Thursday, September 10, 2020

The Christian Opportunity for Prayer

"Be wise in the way you act toward outsiders; make the most of every opportunity" (Colossians 4:5)

In Colossians 3:12–14, Paul tells us to pursue peaceful living with one another. Then, he tells us to be active in the worship of God through psalms (3:15–17). Next, he returns to social living and gives rules for various positions in society (3:18–4:1). In this passage, he returns to the theme of worship, this time focussing on prayer and witnessing (4:2–6).

“Devote yourselves to prayer, being watchful and thankful” (4:2). How often our minds wander in prayer. Our sinfulness is such that we are still deeply hostile to God, and we find it hard to keep our minds focused on Him. Thus, we must be exhorted to be devoted to the work of prayer.

Biblical prayer is not superficial. Modern evangelicalism has become infected with extremely superficial prayer. We hear the word just stuck into every sentence: “Lord, we just want to thank you for Thy Word, and we just want to say, Lord, that we just thank you for this day.…” Do we ever speak to any other person this way? If we were being careful how we spoke, would we mix you and thou in the same sentence? Imagine a wife calling her husband at work and saying, “Honey, I just want to ask you to get some bread on thy way home, and I just really want to say that the kids have just been driving me wild today.”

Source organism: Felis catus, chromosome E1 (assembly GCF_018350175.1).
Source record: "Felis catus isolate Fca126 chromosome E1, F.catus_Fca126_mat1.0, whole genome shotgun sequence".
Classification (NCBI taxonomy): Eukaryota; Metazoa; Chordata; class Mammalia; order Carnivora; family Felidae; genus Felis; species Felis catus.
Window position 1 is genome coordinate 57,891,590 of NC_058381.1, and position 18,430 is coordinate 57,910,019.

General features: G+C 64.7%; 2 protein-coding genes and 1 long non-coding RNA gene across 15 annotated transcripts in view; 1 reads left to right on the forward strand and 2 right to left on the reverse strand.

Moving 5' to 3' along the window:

God deserves better prayers than this. The best way to learn to communicate to God is to listen to Him. We should talk to Him using the same kind of language He uses in the Bible, especially in the Psalms, which train us in prayer. The traditional prayer books of various churches also contain prayers that approach God in a manner respectful of His majesty. Learning to pray such prayers can train us in how better to talk to Him.

Paul here draws a parallel between talking to God and talking to outsiders. Both should be done carefully. Paul wants them to pray for him that he might speak clearly and wisely. To speak clearly and wisely to people, we have to listen to them first in order to learn their language. Moreover, though outsiders may annoy and even anger us, we should study to make our conversations with them “full of grace, seasoned with salt” (4:6).

Prayer can be frightening. In some sense it should be, as we enter into the presence of the holy King. While we must take care to speak to God properly, we can be comforted by the work of the Holy Spirit, who takes our prayers and makes them acceptable to the Father. Thank the Spirit for that work.